Meet the Father of Good Roads — the Man Who Made Mud a Minor Matter

Some people are Rhodes Scholars. Horatio Earle was a Roads Scholar.

“A happy man is he that causes others to happy be.” — Horatio Earle
“A happy man is he that causes others to happy be.” — Horatio Earle. Photo credit: Michigan Department of Transportation Photography Unit.

Horatio Earle (1855–1935), or “Good Roads” Earle, as he was often referred to, was born in Mt. Holly, VT.

His early professional career included selling farm equipment. In 1889, he and his family moved to Detroit, where he started continued selling and also developing agricultural tools.

Earle was also a renowned bicycle enthusiast, who later in life, said “I often hear now-a-days, the automobile instigated good roads; that the automobile is the parent of good roads. Well, the truth is, the bicycle is the father of the good roads movement in this country.”

In short, when it came to advocating on behalf of bicyclists, you could say Earle was … well-spoken.

Earle also organized the first International Good Roads Conference in 1900, demonstrating cutting-edge road building techniques in Port Huron, MI.

As president of the League of American Wheelmen, he urged the state of Michigan to build more modern, safer roads and streets and vowed to conquer impediments to travel such as sand, clay and “the Mighty Monarch Mud, who rules the road to the exclusion of everyone.”

Source: m-bike.org

His efforts culminated in 1892, when the League succeeded in having Michigan’s legislature establish a state highway commission to recommend road improvements. In 1905, Michigan’s State Highway Department (later renamed the Michigan Department of Transportation) was born, with an annual operating budget of $10,000, a staff of five and Earle as its first commissioner.

Earle, sometimes referred to as “the Father of Good Roads,” was also instrumental in ushering in more commerce and tourism in Michigan through better, safe travel throughout the state, including in Detroit, where, in 1909, working with the Wayne County Road Commission, he oversaw the construction of America’s first mile of concrete rural highway on Woodward Avenue. The project was finished in less than three months at a cost of $13,537, including $1,000 in state aid, and became a must-see tourist attraction.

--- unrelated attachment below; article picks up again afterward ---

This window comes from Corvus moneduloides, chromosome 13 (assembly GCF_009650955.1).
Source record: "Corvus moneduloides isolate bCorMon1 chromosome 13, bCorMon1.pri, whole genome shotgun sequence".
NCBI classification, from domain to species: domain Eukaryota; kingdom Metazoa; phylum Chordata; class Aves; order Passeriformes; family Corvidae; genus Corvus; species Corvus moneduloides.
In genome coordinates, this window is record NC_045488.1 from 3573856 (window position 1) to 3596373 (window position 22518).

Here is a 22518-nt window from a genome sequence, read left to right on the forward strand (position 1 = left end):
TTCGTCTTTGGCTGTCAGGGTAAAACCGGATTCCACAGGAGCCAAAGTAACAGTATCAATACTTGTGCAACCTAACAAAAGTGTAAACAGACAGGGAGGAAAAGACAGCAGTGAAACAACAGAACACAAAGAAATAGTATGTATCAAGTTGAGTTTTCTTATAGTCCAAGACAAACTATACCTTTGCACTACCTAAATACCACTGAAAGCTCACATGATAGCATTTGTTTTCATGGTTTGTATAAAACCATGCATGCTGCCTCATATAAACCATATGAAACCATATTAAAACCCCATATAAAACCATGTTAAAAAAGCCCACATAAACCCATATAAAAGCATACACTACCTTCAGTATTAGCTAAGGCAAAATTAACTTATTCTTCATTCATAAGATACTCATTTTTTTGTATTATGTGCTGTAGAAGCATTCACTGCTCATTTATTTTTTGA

Under the leadership of Horatio Earle, Detroit’s Woodward Avenue became the first rural U.S. public road to have a portion (one mile) paved with concrete. The concrete section of the road, as shown in this painting by Carl Rakeman, was opened to the public on July 4, 1909.

Earle also saw the future of U.S. transportation.

If Dwight David “Ike” Eisenhower was the father of the U.S. Interstate System, Earle was like Ike, before Ike.

In 1902, he formed the American Road Makers (later renamed the American Road and Transportation Builders Association (ARTBA) and advocated for federal legislation to create a “Capital Connecting Government Highway,” which he said, would connect “every state capital with every other state capital, and every capital with the United States Capital, Washington.”

Michigan historical marker commemorating Horatio Sawyer Earle in front of the Michigan Department of Transportation building in Lansing, Michigan. Credit: Michigan Department of Transportation.

Horatio Earle was inducted in the ARTBA Transportation Development Foundation’s Hall of Fame in its 2014 Class as an Industry Leader.

This year, on Father’s Day, and any other time you are out and about, in the rain or shortly thereafter, you can thank him for making an unpaved surface a road less traveled. Anything less would just be mud in your eye.

Happy Father’s Day from FHWA to our nation’s fathers, past and present, including Horatio Earle, America’s “Father of Good Roads.”

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The official publication of the U.S. Department of Transportation. Publishing fun and informative pieces from transportation leaders, agencies, and stakeholders.

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